Article by Eve Sengkeo
As a Reiki Rays reader, you probably already know about the healing and relaxing benefits of Reiki. As a practitioner, you may have encountered clients who continue to seek Reiki healing session after session.
Clients may become over reliant on Reiki healing and not want to do the personal work required to fully heal. So can Reiki ever be addicting?
During the beginning of my path as a Reiki practitioner, I started off practicing Reiki on my family. I practiced distance Reiki on my mom who was located an ocean and a continent away from where I live in Washington DC. As she continued to enjoy the relaxing benefits of each session, to include better sleep at night and less physical pain in her hip joints, she started asking me if I could channel Reiki to her every Wednesday at the same time each week. Then it became bi-weekly requests.
Now I wouldn’t say she was becoming “addicted” to Reiki but over the months, she became a little too reliant on the sessions. Rather than working on getting to the source of why she was always so depleted and why the pain in her hip joints manifested in her physical world.
As I’ve mentioned to her time and time again, she needed to slow down. Being a first generation immigrant to the United States, she has gone from unemployment paychecks to running a successful business. She is actually “addicted” to work, not Reiki! (She’s probably rolling her eyes as she’s reading this article.)
Then I noticed another type of “repeat offender.” My dad. Instead of seeking weekly or bi-weekly Reiki sessions, he asked for it only when he was in extreme pain, such as dealing with a broken back. Similar to my mom, it was his non-stop lifestyle that needed to slow down that caused the recurring back issues.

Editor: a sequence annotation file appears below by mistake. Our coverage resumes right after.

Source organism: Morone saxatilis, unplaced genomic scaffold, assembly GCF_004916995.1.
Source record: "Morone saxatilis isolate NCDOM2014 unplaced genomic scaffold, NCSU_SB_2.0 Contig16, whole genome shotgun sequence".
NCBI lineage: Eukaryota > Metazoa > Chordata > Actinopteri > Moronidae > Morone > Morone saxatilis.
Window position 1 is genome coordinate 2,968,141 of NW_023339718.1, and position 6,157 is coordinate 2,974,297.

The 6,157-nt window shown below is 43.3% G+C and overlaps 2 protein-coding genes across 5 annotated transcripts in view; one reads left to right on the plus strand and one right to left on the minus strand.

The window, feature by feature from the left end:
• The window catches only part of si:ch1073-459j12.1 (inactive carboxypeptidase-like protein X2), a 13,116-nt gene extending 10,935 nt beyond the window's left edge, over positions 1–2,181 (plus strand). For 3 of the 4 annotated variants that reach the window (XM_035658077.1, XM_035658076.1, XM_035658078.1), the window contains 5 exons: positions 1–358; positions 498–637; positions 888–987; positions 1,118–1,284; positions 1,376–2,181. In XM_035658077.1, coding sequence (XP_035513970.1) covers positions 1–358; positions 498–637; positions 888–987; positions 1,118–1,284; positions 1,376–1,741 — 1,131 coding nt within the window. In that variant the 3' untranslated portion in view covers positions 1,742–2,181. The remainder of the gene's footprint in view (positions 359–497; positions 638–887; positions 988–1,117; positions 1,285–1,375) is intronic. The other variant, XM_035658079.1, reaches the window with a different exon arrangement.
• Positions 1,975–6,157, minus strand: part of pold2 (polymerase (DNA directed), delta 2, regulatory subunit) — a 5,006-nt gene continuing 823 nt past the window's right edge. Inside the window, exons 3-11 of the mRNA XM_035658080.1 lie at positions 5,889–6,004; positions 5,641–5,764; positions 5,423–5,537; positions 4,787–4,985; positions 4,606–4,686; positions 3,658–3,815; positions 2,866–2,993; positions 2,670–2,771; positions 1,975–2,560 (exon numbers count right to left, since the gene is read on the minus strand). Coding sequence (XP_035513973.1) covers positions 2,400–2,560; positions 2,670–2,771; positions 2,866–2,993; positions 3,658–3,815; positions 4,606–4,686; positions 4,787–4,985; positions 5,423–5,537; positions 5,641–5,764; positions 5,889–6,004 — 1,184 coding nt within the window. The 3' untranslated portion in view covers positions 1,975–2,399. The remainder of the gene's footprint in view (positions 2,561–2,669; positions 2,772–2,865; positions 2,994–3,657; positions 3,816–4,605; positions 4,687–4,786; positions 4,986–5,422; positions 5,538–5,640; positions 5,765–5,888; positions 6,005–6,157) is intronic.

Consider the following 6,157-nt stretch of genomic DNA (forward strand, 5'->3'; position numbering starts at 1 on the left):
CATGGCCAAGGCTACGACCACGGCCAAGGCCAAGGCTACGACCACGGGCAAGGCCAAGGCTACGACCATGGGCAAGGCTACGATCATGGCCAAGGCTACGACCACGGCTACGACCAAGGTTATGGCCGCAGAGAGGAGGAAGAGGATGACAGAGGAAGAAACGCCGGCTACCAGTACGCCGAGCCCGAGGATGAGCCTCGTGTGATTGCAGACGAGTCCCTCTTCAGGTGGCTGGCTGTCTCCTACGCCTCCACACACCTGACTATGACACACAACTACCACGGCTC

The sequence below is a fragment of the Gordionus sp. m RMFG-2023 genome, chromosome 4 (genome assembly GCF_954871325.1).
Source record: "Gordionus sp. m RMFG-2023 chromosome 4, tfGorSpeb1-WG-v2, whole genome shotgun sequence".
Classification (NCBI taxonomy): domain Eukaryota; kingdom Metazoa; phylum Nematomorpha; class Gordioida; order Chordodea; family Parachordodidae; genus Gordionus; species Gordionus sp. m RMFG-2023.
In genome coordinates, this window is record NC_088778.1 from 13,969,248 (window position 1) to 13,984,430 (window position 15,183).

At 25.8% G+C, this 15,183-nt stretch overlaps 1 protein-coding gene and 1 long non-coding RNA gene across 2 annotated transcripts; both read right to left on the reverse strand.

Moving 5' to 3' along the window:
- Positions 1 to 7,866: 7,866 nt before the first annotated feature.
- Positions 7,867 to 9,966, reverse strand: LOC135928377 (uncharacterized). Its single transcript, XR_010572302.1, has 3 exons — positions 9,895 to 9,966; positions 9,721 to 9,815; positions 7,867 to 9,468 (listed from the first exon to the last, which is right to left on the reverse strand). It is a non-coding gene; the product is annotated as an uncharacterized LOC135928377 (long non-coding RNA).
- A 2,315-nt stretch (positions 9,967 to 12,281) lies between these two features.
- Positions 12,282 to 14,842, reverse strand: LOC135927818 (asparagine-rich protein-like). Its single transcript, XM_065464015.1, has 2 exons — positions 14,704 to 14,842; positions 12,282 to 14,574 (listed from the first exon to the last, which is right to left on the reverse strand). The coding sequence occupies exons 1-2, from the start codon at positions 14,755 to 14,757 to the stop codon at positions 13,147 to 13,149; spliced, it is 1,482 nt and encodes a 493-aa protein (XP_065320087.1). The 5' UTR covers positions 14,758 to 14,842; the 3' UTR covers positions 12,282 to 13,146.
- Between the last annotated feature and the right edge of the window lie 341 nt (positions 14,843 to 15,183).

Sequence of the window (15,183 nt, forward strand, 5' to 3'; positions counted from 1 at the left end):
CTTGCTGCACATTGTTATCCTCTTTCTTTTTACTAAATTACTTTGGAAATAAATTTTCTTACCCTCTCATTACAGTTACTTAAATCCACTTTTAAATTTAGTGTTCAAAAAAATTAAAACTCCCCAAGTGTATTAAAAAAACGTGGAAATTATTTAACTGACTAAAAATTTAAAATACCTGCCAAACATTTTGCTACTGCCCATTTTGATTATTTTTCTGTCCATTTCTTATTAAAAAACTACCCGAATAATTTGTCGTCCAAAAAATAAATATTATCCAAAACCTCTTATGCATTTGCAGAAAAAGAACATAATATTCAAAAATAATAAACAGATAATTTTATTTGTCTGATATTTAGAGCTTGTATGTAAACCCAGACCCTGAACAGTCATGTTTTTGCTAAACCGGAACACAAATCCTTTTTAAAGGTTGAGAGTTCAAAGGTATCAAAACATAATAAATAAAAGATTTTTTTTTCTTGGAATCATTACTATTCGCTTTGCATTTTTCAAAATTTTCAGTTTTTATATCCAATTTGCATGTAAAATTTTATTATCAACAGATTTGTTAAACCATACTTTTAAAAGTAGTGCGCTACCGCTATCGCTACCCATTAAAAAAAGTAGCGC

The bottom line is that as more and more individuals across the globe are experiencing the physical, mental, and emotional benefits of Reiki, as practitioners, it’s important to note if they are taking the time to look inward to see what needs to change, be it lifestyle habits or belief systems.
From that experience with my first “clients”, I learned to work together with my current clients by supplementing Reiki with getting to really know each individual’s’ background and why they are seeking healing. The discussions have been helpful in getting to the source of their physical, mental and emotional blocks which in turn enhances the healing power of Reiki.
Reiki is always going to go where it is needed for the individual’s highest good. It’s important to get to the root of the issue and make changes accordingly. It’s equally important to maintain a consistent practice rather than seeking Reiki only during an emergency. Similar to maintaining healthy dental hygiene which requires brushing the teeth on a daily basis, maintaining a healthy mind-body lifestyle is the same.
The benefits are not necessarily “addicting” but what can be “addicting” for an individual is their tightly held belief systems, habits, and lifestyle that do not serve their highest good.
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Eve Sengkeo loves helping others achieve mind, body and spiritual wellness. As a Reiki Master, she inspires people through writing about her setbacks, comebacks, and all the lessons learned in between.